Nine Stones, Winterbourne Abbas
Sat, 2018-Jul-28 00:40 UTC
Length - 2:49
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The featured article for Saturday, 28 July 2018 is Nine Stones, Winterbourne Abbas.
The Nine Stones, also known as the Devil's Nine Stones, the Nine Ladies, or Lady Williams and her Dog, is a stone circle located near to the village of Winterbourne Abbas in the south-western English county of Dorset. Archaeologists believe that it was likely erected during the Bronze Age.
The Nine Stones is part of a tradition of stone circle construction that spread through much of Britain, Ireland, and Brittany between 3,300 and 900 BCE, during the Late Neolithic and Early Bronze Age. The stone circle tradition was accompanied by the construction of timber circles and earthen henges, reflecting a growing emphasis on circular monuments. The purpose of such rings is unknown, although archaeologists speculate that the stones represented supernatural entities for the circle's builders. At least nine of these stone circles are known to have been constructed near modern Dorset. They are smaller than those found elsewhere in Britain and are typically built from sarsen stone.
Located in the bottom of a narrow valley, the Nine Stones circle has a diameter of 9.1 metres by 7.8 metres (29 feet 10 inches by 25 feet 11 inches). It consists of nine irregularly spaced sarsen megaliths, with a small opening on its northern side. Two of the stones on the north-western side of the monument are considerably larger than the other seven. This architectural feature has parallels with various stone circles in south-western Scotland, and was potentially a deliberate choice of the circle's builders, to whom it may have had symbolic meaning.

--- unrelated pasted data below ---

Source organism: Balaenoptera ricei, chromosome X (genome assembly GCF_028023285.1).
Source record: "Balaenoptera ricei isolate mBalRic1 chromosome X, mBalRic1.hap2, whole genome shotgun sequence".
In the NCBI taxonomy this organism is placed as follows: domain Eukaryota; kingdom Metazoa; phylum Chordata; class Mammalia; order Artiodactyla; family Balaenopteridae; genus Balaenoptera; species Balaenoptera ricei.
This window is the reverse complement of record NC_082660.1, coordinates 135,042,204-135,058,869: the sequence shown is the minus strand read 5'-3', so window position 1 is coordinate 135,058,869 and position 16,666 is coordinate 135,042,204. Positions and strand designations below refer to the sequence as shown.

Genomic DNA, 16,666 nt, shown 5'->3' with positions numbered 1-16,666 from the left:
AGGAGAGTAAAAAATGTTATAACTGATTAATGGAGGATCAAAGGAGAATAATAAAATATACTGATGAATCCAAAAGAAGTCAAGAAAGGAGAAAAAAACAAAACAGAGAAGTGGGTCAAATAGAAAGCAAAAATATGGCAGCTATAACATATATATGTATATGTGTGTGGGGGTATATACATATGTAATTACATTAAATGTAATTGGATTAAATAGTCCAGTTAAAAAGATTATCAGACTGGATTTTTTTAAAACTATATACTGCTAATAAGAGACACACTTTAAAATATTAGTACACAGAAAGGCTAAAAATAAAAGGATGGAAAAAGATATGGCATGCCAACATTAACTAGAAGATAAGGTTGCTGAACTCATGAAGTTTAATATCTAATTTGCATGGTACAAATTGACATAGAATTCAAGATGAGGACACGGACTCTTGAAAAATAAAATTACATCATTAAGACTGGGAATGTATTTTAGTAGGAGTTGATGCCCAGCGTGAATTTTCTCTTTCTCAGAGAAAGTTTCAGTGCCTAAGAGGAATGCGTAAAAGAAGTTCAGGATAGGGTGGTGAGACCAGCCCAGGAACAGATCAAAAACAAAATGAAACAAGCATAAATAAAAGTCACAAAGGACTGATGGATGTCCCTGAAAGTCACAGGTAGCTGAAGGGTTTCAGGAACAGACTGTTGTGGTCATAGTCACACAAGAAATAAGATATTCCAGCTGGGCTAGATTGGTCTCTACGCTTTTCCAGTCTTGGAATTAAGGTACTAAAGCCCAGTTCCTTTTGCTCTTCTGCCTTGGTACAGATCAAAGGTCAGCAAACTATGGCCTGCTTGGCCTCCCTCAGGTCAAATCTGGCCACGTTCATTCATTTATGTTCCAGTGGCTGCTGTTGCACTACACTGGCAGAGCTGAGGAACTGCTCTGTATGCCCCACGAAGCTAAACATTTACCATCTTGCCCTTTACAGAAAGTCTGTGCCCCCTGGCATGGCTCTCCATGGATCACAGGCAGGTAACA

Antiquarians like John Aubrey and William Stukeley first took an interest in the site during the 18th century. It later received archaeological attention, although it has not been excavated. Local folklore has grown up around the circle, associating it with the Devil and with children petrified into rock. The Nine Stones are regarded as a sacred site by local Druids, who perform religious ceremonies there. The circle is adjacent to the A35 road and encircled by trees. The site is owned by English Heritage and is open without charge to visitors.
This recording reflects the Wikipedia text as of 00:40 UTC on Saturday, 28 July 2018.
For the full current version of the article, go to http://en.wikipedia.org/wiki/Nine_Stones,_Winterbourne_Abbas.
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